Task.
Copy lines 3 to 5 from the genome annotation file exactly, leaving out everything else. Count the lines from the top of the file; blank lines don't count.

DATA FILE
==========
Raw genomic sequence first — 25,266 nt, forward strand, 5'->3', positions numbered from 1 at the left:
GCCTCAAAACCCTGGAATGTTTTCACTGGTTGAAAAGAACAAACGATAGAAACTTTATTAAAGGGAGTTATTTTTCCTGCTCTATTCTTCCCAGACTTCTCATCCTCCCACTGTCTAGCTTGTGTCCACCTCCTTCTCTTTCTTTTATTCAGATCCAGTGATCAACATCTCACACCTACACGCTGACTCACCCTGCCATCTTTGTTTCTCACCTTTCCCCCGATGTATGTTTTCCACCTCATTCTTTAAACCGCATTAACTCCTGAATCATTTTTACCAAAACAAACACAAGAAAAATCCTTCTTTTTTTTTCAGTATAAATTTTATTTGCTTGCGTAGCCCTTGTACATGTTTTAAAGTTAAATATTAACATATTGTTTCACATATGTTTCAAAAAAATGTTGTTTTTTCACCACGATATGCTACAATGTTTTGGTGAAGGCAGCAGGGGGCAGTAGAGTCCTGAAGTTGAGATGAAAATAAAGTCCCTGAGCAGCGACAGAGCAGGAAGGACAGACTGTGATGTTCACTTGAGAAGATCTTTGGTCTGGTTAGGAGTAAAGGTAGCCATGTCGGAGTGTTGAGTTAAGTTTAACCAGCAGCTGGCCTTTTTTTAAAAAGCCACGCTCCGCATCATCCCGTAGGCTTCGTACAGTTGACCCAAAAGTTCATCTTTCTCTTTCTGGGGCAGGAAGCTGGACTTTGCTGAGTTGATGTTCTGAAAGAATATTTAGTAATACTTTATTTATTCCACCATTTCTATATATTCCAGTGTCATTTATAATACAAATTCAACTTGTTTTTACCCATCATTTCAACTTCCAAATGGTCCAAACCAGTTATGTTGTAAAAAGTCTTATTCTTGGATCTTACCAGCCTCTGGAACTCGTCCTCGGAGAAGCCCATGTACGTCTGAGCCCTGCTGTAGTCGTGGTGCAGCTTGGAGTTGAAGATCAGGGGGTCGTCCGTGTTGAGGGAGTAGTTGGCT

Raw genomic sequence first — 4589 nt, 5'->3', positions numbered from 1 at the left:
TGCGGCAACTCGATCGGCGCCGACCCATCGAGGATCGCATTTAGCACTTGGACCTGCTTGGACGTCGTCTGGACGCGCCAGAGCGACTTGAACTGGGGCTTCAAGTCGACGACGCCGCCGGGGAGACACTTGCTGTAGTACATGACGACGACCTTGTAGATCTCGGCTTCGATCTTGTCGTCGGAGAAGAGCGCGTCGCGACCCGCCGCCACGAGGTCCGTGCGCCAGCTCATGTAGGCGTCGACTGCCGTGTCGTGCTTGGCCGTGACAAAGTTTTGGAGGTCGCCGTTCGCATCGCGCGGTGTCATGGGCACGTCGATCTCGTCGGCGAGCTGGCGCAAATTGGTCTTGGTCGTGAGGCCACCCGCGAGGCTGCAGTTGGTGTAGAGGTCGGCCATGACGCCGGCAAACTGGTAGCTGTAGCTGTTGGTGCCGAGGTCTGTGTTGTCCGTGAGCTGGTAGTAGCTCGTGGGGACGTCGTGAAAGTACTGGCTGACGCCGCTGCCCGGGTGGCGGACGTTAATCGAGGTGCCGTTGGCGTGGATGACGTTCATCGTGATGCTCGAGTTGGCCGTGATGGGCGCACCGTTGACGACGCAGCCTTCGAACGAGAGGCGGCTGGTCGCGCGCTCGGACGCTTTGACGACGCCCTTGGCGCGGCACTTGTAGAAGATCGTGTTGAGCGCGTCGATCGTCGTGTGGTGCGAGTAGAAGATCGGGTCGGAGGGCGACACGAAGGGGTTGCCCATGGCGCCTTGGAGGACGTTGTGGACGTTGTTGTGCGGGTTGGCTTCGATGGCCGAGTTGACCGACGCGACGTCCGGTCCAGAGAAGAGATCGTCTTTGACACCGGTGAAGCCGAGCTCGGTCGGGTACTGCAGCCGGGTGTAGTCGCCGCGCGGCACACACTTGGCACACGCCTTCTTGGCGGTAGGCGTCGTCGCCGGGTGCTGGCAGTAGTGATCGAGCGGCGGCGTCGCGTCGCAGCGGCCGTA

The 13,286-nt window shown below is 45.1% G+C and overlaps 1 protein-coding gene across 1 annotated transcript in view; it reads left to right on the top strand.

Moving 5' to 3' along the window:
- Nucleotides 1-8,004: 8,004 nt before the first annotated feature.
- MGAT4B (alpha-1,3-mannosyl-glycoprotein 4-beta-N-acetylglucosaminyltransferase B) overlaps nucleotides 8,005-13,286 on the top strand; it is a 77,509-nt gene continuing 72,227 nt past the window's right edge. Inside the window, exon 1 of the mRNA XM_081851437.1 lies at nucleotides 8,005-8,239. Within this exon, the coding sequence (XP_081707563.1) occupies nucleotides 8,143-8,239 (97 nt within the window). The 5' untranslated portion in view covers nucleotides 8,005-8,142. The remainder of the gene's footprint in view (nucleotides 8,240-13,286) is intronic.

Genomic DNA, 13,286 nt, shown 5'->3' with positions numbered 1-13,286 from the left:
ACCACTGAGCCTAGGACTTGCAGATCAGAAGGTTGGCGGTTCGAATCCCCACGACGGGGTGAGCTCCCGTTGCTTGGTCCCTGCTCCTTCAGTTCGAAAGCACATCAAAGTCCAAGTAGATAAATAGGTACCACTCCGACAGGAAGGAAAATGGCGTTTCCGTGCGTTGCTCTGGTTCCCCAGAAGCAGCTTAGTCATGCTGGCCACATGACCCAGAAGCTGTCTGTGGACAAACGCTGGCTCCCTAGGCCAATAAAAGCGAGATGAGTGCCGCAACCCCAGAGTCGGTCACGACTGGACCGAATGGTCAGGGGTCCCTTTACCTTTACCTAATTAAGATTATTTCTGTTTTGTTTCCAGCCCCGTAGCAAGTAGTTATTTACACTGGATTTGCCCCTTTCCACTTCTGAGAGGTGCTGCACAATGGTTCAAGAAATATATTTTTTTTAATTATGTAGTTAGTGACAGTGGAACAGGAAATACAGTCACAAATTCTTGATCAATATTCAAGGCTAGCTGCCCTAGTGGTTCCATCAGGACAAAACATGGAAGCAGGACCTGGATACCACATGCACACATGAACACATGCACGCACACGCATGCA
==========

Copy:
Raw genomic sequence first — 4589 nt, 5'->3', positions numbered from 1 at the left:
TGCGGCAACTCGATCGGCGCCGACCCATCGAGGATCGCATTTAGCACTTGGACCTGCTTGGACGTCGTCTGGACGCGCCAGAGCGACTTGAACTGGGGCTTCAAGTCGACGACGCCGCCGGGGAGACACTTGCTGTAGTACATGACGACGACCTTGTAGATCTCGGCTTCGATCTTGTCGTCGGAGAAGAGCGCGTCGCGACCCGCCGCCACGAGGTCCGTGCGCCAGCTCATGTAGGCGTCGACTGCCGTGTCGTGCTTGGCCGTGACAAAGTTTTGGAGGTCGCCGTTCGCATCGCGCGGTGTCATGGGCACGTCGATCTCGTCGGCGAGCTGGCGCAAATTGGTCTTGGTCGTGAGGCCACCCGCGAGGCTGCAGTTGGTGTAGAGGTCGGCCATGACGCCGGCAAACTGGTAGCTGTAGCTGTTGGTGCCGAGGTCTGTGTTGTCCGTGAGCTGGTAGTAGCTCGTGGGGACGTCGTGAAAGTACTGGCTGACGCCGCTGCCCGGGTGGCGGACGTTAATCGAGGTGCCGTTGGCGTGGATGACGTTCATCGTGATGCTCGAGTTGGCCGTGATGGGCGCACCGTTGACGACGCAGCCTTCGAACGAGAGGCGGCTGGTCGCGCGCTCGGACGCTTTGACGACGCCCTTGGCGCGGCACTTGTAGAAGATCGTGTTGAGCGCGTCGATCGTCGTGTGGTGCGAGTAGAAGATCGGGTCGGAGGGCGACACGAAGGGGTTGCCCATGGCGCCTTGGAGGACGTTGTGGACGTTGTTGTGCGGGTTGGCTTCGATGGCCGAGTTGACCGACGCGACGTCCGGTCCAGAGAAGAGATCGTCTTTGACACCGGTGAAGCCGAGCTCGGTCGGGTACTGCAGCCGGGTGTAGTCGCCGCGCGGCACACACTTGGCACACGCCTTCTTGGCGGTAGGCGTCGTCGCCGGGTGCTGGCAGTAGTGATCGAGCGGCGGCGTCGCGTCGCAGCGGCCGTA

The 13,286-nt window shown below is 45.1% G+C and overlaps 1 protein-coding gene across 1 annotated transcript in view; it reads left to right on the top strand.